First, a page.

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It's hard to tell exactly what our rabbits are thinking most of the time. As a prey animal, they're naturals when it comes to hiding how they really feel as a form of protecting themselves... especially when they're feeling unwell.

Rabbits have very subtle ways of telling us how they're feeling through their body language. It can help us determine if they stressed, unhappy, in pain or simply just relaxed in your company. So how can you tell?

 

Happiness

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When a rabbit feels relaxed in their environment, there are certain behaviours and body languages that tell us they're feeling happy and trust the company that they're in, these include:

  • Binky: when a rabbit does a binky, it's the most obvious way of knowing they're feeling very joyful and excited. A binky is an over-exaggerated hop where you rabbit sometimes twists and jerks their body while hopping. They might also run around the room really quickly while doing this too.
  • Loafed / Splooting: Loafing or splooting is when your rabbit is in relaxation mode. They're either bundled up and looking like a little loaf with their front legs tucked in to form a rounded shape or stretched out with their back legs stretched out behind them.
  • Grooming: Taking the time in their environment to sit down and groom themselves or their buddy shows that the rabbit feels safe and content in your company and are quite happy to focus their attention on getting clean.

Stress

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As we know, rabbits are naturally prey species meaning they are always going to be on guard and on the the lookout for predators. It's quite normal for rabbits to therefore experience fear and stress when they're uncomfortable in their environment and unsure of a situation.

Rabbits who are stressed are likely to to show behaviours including:

  • Hiding: some rabbits may choose to hide away. Although burrowing and hiding can be seen as a normal behaviour, if they're feeling stressed or upset they're more likely to hide for longer than normal.
  • Aggression: if a rabbit is stressed they may show signs of aggression such as growling and biting at either their owner or bonded buddy. This is a defence to a situation that's making them frightened or uncomfortable.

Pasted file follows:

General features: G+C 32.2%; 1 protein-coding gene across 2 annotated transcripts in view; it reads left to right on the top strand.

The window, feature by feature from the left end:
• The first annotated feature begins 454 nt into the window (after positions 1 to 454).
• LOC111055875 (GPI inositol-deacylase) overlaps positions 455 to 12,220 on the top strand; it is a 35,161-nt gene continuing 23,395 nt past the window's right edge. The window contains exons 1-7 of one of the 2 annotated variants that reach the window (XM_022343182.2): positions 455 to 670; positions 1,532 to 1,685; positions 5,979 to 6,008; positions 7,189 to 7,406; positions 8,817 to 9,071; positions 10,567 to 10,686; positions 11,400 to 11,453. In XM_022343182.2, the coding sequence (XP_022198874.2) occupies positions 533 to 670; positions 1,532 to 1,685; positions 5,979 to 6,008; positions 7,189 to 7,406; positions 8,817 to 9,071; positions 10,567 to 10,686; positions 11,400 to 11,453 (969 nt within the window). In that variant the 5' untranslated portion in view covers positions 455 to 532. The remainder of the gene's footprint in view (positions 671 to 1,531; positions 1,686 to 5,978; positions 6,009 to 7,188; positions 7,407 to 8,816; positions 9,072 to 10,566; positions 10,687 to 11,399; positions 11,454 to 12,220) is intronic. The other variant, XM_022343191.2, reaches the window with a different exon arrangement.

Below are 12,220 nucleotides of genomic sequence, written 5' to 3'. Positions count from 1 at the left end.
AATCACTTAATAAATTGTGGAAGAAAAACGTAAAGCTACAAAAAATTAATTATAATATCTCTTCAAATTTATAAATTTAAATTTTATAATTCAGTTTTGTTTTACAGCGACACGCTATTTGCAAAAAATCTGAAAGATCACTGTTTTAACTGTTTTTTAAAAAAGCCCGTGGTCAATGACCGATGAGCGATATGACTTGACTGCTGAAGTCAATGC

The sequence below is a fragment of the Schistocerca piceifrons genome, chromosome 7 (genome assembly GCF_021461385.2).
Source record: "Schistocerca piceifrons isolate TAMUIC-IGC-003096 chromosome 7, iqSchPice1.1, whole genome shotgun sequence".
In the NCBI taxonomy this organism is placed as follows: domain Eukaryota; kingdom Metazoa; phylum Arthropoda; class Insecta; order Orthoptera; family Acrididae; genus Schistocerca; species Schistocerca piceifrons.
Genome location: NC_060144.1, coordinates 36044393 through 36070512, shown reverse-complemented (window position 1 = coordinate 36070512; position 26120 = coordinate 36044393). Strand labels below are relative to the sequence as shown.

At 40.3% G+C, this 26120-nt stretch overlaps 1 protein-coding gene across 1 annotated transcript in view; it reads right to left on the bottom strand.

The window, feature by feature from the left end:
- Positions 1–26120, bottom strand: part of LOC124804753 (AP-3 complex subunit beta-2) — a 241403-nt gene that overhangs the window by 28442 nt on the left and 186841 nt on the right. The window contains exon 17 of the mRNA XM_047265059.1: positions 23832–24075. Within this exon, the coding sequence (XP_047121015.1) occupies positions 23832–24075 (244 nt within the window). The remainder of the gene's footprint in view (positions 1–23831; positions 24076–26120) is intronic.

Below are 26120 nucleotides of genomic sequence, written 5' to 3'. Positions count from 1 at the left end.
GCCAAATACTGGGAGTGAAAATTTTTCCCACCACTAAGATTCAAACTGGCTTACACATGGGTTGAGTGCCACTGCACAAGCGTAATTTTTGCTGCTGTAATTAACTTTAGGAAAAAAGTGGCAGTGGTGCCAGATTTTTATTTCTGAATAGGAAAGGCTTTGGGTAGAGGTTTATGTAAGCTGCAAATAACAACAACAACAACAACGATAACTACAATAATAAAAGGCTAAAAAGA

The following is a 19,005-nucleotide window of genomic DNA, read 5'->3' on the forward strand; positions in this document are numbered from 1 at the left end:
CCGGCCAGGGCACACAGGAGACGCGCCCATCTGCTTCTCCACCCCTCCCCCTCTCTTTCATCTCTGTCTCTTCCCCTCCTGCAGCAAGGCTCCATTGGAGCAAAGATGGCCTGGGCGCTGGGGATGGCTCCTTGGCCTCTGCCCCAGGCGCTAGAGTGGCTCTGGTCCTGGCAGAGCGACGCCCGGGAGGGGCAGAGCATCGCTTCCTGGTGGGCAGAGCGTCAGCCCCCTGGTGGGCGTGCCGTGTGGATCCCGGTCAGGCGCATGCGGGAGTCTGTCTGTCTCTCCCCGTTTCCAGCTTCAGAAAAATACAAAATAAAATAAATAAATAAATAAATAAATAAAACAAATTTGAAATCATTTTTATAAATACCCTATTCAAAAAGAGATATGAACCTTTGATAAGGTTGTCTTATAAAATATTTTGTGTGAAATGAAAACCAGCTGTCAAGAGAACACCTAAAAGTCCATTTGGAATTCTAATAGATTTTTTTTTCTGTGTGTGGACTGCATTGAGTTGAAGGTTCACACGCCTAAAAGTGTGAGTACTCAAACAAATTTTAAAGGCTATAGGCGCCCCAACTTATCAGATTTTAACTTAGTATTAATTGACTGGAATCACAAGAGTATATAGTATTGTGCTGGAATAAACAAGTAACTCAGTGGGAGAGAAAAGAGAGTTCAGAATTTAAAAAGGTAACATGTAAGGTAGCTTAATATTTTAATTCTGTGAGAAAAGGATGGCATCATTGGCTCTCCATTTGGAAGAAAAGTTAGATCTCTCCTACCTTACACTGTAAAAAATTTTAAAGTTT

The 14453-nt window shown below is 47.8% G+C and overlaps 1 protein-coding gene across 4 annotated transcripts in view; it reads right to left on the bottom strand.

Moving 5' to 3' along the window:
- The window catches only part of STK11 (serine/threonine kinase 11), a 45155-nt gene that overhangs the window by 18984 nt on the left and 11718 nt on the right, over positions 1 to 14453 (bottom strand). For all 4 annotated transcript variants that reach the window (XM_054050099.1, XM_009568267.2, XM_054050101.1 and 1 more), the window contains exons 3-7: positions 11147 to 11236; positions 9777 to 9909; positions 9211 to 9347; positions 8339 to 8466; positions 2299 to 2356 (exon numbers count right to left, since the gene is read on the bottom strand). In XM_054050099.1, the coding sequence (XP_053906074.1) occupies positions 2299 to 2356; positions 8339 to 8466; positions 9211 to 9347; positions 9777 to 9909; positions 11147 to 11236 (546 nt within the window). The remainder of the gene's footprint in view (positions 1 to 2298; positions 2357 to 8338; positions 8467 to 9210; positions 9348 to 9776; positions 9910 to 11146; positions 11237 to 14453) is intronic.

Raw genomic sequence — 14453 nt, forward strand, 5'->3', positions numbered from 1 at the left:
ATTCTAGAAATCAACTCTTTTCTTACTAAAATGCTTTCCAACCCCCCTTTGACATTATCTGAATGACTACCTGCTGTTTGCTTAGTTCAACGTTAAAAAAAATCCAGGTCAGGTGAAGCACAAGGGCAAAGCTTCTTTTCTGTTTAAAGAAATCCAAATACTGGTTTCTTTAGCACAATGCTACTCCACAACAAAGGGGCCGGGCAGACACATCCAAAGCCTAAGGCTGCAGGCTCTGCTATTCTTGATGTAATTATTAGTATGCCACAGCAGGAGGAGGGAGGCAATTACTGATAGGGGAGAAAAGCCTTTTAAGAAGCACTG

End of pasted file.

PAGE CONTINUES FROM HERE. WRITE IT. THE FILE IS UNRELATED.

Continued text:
• Physical changes: it can be apparent that your rabbit is stressed through changes in their body also. You may notice their eyes bulge more than normal and they're breathing heavily. A stressed rabbit will also hold its ears flat against its head alongside these other behaviours.

Illness

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It's not always an easy task to determine if your rabbit is unwell. As a prey animal they instinctive hide signs of pain in order to survive in the wild and this is seen in pet rabbits too. Some more obvious signs your rabbit is unwell or not themselves are:

  • Change in activity & posture: you might notice that your rabbit isn't as active as normal and seems lethargic. When you try to move your rabbit they might be reluctant to co-operate and go back to their resting position. Their posture may include being hunched up or pressing their stomach against the floor. They may shift between these two positions often.
  • Teeth grinding: sometimes teeth grinding can mean contentment however, when coupled with the changes in their posture and when the tooth grinding becomes particularly loud, this can indicate they're in pain.
  • Change in appetite: if you rabbit is showing no or little interest in their food, this is usually a sign that something isn't right. They naturally forage throughout the day so if long periods of time have went by without eating you should seek vet advice immediately.

For more information on rabbit behaviours, visit the Rabbit Welfare Association HERE.